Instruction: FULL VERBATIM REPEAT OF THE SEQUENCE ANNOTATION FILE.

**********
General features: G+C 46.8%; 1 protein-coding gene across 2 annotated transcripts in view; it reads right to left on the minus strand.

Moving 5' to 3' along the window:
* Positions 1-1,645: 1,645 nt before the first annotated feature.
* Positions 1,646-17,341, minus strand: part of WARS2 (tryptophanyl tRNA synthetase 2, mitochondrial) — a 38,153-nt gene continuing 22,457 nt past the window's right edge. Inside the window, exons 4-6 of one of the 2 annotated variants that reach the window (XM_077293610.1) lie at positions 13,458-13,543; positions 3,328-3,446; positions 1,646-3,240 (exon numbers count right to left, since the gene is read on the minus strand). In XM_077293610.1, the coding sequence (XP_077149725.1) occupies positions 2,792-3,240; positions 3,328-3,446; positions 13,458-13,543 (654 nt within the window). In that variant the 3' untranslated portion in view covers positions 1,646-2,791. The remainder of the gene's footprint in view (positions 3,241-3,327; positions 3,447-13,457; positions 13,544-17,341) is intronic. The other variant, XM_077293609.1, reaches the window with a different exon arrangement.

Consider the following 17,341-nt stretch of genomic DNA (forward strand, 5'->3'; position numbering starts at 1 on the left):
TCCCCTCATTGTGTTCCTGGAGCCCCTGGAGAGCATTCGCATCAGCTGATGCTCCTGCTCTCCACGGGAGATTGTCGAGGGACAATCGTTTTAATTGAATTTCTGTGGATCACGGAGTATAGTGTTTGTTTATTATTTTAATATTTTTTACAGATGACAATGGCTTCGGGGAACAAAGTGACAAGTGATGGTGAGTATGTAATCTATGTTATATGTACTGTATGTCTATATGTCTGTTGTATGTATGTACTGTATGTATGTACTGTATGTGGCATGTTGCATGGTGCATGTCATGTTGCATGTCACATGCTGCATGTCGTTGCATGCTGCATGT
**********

General features: G+C 46.8%; 1 protein-coding gene across 2 annotated transcripts in view; it reads right to left on the minus strand.

Moving 5' to 3' along the window:
* Positions 1-1,645: 1,645 nt before the first annotated feature.
* Positions 1,646-17,341, minus strand: part of WARS2 (tryptophanyl tRNA synthetase 2, mitochondrial) — a 38,153-nt gene continuing 22,457 nt past the window's right edge. Inside the window, exons 4-6 of one of the 2 annotated variants that reach the window (XM_077293610.1) lie at positions 13,458-13,543; positions 3,328-3,446; positions 1,646-3,240 (exon numbers count right to left, since the gene is read on the minus strand). In XM_077293610.1, the coding sequence (XP_077149725.1) occupies positions 2,792-3,240; positions 3,328-3,446; positions 13,458-13,543 (654 nt within the window). In that variant the 3' untranslated portion in view covers positions 1,646-2,791. The remainder of the gene's footprint in view (positions 3,241-3,327; positions 3,447-13,457; positions 13,544-17,341) is intronic. The other variant, XM_077293609.1, reaches the window with a different exon arrangement.

Consider the following 17,341-nt stretch of genomic DNA (forward strand, 5'->3'; position numbering starts at 1 on the left):
TCCCCTCATTGTGTTCCTGGAGCCCCTGGAGAGCATTCGCATCAGCTGATGCTCCTGCTCTCCACGGGAGATTGTCGAGGGACAATCGTTTTAATTGAATTTCTGTGGATCACGGAGTATAGTGTTTGTTTATTATTTTAATATTTTTTACAGATGACAATGGCTTCGGGGAACAAAGTGACAAGTGATGGTGAGTATGTAATCTATGTTATATGTACTGTATGTCTATATGTCTGTTGTATGTATGTACTGTATGTATGTACTGTATGTGGCATGTTGCATGGTGCATGTCATGTTGCATGTCACATGCTGCATGTCGTTGCATGCTGCATGT